Unless youā€™re willing to parade around in a hazmat suit and respirator maskā€”not very stylish, but youā€™ll get noticed!–you canā€™t completely avoid exposing your skin to airborne dirt, soot, and noxious chemicals. But awareness and knowledge of the problem is a good starting point for defending against the harmful effects of pollution on skin. For awareness, just head over to your local auto mechanic and ask him or her to show you your carā€™s once snow-white air filter, now turned sooty and black from pollutants. Then imagine the effects of airborne pollution on your skin.

The skin aging effect of inhaled ā€˜personal pollutionā€™ due to tobacco smoke is well known. More recently, scientists have shown detrimental skin changes from exposure to traffic-related pollutants. In one study, women in urban areas of Germany showed an increase in wrinkling and pigment spot formation compared with women from rural areas.

In the spirit that knowledge is power, letā€™s take a closer look at how pollution affects skin. Air pollution comes in two broad categories–particulate matter from the burning of fossil fuels (gasoline, coal, or diesel), wood, or tobacco; and gases such as carbon monoxide, nitrogen dioxide and sulfur dioxide. Ozone, which is a gas, is a secondary pollutant that results from chemical reactions between primary pollutants, heat and solar radiation. Ground level ozone and particulate matter create an environment of oxidative stress that leads to a compromised skin barrier and inflammation. Certain hydrocarbon pollutants in particulate matter can activate skin cells that produce pigment, leading to the appearance of age spots.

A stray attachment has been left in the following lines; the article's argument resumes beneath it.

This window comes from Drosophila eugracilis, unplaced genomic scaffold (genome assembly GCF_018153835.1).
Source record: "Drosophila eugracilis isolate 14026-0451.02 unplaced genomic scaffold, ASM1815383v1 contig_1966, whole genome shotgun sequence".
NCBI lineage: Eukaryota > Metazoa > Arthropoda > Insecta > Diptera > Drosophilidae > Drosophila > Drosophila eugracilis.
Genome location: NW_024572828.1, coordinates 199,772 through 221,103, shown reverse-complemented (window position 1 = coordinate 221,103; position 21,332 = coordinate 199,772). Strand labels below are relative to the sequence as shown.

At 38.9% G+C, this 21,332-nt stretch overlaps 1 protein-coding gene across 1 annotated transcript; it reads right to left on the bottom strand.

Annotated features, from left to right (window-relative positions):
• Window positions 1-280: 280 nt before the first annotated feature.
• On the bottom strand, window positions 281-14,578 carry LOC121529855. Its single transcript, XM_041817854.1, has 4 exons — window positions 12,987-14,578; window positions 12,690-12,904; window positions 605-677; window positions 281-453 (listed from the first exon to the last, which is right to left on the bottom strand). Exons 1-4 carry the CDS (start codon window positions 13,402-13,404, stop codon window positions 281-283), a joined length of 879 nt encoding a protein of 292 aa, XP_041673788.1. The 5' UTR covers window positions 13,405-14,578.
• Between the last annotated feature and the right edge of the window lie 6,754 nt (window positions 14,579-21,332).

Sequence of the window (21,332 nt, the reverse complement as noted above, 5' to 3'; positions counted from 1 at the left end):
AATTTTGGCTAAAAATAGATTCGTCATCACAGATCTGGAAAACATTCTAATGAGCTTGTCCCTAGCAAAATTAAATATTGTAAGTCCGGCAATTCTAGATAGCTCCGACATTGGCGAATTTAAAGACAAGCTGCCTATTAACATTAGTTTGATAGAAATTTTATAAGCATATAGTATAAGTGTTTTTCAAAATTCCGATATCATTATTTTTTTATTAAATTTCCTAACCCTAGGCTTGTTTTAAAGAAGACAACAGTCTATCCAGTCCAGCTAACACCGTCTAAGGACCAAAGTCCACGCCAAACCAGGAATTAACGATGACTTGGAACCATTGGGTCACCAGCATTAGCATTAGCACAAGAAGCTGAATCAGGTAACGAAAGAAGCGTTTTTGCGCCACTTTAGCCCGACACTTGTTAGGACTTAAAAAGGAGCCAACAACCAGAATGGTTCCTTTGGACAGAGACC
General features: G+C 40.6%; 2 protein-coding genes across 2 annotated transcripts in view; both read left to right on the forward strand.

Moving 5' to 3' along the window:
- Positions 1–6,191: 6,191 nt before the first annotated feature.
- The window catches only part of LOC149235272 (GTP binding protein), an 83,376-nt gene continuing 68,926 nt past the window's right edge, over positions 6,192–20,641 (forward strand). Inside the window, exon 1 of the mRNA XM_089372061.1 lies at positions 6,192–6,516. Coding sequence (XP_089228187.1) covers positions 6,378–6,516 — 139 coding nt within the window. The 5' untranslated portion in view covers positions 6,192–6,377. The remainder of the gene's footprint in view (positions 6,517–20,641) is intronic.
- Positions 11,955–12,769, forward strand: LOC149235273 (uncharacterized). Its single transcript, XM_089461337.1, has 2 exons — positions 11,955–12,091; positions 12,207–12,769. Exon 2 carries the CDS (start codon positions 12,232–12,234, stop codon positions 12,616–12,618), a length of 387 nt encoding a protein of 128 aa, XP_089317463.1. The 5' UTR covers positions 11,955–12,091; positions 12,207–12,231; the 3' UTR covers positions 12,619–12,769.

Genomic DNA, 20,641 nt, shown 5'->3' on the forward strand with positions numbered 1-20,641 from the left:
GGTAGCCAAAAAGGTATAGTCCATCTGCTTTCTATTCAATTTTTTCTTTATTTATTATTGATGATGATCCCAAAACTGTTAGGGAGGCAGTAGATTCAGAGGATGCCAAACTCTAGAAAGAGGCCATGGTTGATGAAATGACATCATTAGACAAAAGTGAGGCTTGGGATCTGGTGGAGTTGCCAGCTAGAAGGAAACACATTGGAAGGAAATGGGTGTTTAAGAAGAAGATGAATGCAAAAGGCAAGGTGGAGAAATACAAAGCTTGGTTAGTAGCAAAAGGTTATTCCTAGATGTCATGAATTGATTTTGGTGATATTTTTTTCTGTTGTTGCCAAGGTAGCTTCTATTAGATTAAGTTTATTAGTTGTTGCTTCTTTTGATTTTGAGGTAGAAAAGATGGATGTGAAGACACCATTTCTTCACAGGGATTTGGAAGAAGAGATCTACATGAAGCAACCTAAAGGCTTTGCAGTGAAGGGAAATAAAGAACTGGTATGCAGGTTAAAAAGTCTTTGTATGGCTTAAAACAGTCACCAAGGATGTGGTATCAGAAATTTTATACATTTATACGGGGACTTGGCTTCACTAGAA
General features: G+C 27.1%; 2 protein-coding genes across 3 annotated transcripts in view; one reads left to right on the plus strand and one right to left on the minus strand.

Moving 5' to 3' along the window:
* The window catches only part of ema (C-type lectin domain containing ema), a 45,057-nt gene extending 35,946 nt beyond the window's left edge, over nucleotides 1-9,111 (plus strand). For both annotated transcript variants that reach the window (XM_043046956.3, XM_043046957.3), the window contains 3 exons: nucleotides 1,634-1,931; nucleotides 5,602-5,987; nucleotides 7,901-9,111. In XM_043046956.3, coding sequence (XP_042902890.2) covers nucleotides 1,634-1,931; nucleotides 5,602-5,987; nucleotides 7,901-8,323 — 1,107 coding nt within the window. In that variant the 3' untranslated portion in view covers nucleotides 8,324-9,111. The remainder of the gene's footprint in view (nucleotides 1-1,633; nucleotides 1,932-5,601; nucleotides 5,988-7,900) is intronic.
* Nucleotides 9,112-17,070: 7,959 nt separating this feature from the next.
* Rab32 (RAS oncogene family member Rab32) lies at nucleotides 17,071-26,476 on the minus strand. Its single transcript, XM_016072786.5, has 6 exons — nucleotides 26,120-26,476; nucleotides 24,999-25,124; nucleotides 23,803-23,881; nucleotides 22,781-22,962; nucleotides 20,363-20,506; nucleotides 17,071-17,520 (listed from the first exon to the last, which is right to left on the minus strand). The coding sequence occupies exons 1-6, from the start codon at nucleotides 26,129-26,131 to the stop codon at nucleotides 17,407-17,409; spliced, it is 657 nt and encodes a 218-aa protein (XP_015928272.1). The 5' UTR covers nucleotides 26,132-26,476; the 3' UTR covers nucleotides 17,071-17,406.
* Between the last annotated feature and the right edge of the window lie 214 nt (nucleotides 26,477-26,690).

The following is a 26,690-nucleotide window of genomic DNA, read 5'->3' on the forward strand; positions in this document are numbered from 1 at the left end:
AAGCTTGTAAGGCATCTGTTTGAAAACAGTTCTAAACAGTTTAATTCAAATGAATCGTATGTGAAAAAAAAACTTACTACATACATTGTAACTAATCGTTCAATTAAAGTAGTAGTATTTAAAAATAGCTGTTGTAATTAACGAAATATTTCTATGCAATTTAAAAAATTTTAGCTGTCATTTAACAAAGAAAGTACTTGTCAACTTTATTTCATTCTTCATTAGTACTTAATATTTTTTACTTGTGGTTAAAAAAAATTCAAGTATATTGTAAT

A pollution free world is not happening anytime soon, so what to do in the meantime?

Protect your body by taking these practical steps to limit your exposure to air pollutants:




If you need to walk, bike, or exercise in urban areas, choose routes and times with less traffic.



When stopped in traffic, leave an adequate distance between the car in front of you to minimize the intake of car exhaust.



Turn your car fan to ā€œrecirculateā€ if you are stuck in traffic. Periodically change the cabin or air conditioning filter in your car.



Check theĀ airnow.govĀ website for the air quality index in your zip code. Limit outdoor activities when air quality is poor.



MEG 21 cleansers used at night remove particulate pollutants along with makeup, oil, and dirt.



MEG 21 Moisturizing Toner, which is formulated with Supplamine, antioxidants, and Trinity Tea Complex, fights free radicals caused by pollution.



MEG 21 Anti-Oxidant Boost with Supplamine combats the effects of oxidative stress with the powerful anti-oxidant extracts of Indian gooseberry and grape seed.


MEG 21 Face, Advanced and Hand Treatment products with Supplamine maintain barrier function and keep skin healthy.

Learn More About the Pollution-Skin-Protection Connection

For an in-depth discussion on the topic of pollution and its effects on skin, please view a recentĀ Facebook Live sessionĀ with Dr. Annette Tobia, founder and CEO of MEG 21 with SupplamineĀ®.

Additional Reading

Krutmann, J., A. Bouloc, G. Sore, B.A. Bernare, and T. Passeron (2017) The skin aging exposome. J. Dermatological Science 85:152-161.Ā http://www.jdsjournal.com/article/S0923-1811(16)30816-7/pdf

California EPA Air Resources Board: FACTS ABOUT Reducing Your Exposure to Particle Pollution accessed March 1, 2017Ā https://www.arb.ca.gov/research/indoor/pmfactsheet.pdf